I think the title of your post has puzzled people. As Woody points out, the uncertainty principle is something completely different.

Originally Posted by **jojimt** No, I am just trying to understand the basis of "There is an "optical" effect where the resolution of an optical instrument (microscope, telescope, ...) is limited by the diffraction experienced by the photons,
which is in turn determined by the wavelength." How is this limited by the wavelength? That part is not intuitively obvious to me. [The uncertainty principle itself makes sense given this limitation]. |

In a diffraction grating,

$\displaystyle d \sin \theta = n \lambda$

where $\displaystyle d$ is the spacing, $\displaystyle \theta$ is the observed scattering angle, $\displaystyle \lambda$ is the wavelength of the light you are using and $\displaystyle n$ is an integer.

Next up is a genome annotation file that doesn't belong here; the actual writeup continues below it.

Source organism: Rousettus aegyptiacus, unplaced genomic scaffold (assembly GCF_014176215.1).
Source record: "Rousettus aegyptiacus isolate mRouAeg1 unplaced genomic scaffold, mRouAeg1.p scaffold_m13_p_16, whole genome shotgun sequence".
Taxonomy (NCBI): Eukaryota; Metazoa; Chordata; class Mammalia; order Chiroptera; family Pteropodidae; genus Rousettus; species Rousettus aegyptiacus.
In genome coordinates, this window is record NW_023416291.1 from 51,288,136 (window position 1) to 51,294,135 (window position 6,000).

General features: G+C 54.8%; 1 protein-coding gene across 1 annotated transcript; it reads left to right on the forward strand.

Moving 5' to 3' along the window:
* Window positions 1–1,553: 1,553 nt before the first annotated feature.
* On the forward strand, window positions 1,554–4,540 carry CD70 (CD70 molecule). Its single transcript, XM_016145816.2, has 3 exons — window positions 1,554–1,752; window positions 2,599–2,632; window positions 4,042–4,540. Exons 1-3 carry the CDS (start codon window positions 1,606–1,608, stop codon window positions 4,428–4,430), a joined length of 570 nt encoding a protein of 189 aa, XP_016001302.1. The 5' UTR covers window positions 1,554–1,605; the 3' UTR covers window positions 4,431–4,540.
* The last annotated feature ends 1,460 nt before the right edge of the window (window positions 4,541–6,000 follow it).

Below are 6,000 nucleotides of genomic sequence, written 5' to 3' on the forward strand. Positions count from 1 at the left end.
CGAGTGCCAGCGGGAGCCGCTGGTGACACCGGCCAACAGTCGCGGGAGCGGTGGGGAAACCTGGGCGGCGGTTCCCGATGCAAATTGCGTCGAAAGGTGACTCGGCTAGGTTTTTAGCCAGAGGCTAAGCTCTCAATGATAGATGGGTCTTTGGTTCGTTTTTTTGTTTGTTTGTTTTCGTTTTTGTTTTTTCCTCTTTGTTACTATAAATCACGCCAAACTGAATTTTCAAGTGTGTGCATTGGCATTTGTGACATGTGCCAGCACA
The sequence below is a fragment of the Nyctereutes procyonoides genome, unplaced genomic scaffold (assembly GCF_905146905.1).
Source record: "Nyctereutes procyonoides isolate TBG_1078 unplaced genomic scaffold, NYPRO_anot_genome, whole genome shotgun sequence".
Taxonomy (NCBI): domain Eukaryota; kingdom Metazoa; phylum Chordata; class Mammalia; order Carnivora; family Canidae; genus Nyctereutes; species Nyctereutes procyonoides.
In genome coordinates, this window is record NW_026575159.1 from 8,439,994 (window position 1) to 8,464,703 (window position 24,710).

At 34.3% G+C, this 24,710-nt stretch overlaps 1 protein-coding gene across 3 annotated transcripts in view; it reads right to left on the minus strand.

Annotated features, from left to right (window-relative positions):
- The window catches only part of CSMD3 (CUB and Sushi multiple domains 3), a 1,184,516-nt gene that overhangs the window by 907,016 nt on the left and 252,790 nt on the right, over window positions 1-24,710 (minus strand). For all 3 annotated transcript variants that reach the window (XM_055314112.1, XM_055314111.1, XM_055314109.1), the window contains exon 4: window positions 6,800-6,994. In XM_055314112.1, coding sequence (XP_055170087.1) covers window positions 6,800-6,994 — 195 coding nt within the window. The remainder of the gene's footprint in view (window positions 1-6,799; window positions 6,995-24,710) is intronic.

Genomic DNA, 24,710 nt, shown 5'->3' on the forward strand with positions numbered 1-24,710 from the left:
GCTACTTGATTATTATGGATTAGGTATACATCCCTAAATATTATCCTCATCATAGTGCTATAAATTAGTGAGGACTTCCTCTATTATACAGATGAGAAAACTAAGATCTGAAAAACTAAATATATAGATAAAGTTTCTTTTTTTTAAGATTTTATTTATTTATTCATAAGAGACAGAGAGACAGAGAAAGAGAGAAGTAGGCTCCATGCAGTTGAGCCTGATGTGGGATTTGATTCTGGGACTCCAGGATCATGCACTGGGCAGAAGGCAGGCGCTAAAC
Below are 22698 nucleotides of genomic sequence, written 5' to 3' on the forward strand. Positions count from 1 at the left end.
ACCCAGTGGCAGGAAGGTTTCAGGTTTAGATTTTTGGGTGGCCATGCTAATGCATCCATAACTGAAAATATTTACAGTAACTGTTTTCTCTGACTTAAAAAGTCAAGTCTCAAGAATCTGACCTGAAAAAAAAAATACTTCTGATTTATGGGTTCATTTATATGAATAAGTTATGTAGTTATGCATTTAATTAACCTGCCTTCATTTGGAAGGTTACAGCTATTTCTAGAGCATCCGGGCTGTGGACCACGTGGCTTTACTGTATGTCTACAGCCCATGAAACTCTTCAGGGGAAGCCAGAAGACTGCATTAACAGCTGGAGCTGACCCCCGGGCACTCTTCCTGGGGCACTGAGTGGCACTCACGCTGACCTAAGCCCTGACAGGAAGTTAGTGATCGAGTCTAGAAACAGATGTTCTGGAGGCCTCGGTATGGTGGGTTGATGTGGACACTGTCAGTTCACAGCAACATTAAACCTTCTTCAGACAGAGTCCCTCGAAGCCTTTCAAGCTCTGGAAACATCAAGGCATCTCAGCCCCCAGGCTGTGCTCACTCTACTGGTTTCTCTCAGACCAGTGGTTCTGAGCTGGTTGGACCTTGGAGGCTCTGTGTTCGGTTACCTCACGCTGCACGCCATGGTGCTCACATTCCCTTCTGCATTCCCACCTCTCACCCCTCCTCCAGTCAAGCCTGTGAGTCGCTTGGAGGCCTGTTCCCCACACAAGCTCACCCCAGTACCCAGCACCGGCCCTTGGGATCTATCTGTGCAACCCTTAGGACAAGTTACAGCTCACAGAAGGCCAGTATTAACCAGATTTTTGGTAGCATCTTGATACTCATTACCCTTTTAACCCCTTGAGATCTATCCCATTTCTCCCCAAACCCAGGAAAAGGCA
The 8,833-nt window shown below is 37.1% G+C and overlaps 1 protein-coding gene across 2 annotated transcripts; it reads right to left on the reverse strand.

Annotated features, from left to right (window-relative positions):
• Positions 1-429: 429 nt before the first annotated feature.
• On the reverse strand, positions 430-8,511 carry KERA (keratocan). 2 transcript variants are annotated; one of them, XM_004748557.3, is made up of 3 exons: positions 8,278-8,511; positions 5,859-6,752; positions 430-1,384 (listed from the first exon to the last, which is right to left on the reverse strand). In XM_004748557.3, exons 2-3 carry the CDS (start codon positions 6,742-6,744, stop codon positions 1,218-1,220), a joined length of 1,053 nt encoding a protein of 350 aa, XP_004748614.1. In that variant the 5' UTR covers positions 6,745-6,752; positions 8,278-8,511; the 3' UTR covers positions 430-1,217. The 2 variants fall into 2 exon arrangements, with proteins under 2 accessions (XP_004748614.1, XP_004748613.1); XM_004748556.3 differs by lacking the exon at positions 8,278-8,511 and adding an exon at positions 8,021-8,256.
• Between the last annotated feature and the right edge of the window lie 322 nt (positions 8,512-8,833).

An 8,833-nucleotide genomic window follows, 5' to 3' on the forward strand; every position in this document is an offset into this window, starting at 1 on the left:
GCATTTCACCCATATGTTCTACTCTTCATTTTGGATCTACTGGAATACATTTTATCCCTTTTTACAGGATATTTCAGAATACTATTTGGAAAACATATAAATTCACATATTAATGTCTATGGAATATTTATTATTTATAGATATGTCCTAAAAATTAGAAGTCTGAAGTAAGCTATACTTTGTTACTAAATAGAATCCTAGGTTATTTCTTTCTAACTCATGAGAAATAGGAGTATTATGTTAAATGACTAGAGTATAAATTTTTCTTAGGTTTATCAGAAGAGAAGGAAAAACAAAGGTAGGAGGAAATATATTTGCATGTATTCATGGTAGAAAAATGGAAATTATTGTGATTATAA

If $\displaystyle \lambda > d$, no solutions exist in the equation and no scattering angles are obtained. If $\displaystyle \lambda < d$, you're guaranteed at least one scattering angle that can be observed. This is why the ability to detect certain structures is dependent on the wavelength of your irradiant light. If your wavelength is too large, you get no scattering angles at all. This is also why blue lasers (compared to red lasers) are capable of reading media at a finer resolution and why Blu-rays can contain more information than standard DVDs.

Most substances can be treated like a diffraction grating if you're doing (x-ray) Bragg diffraction, but it can get a bit more spicy when you look at crystal structure.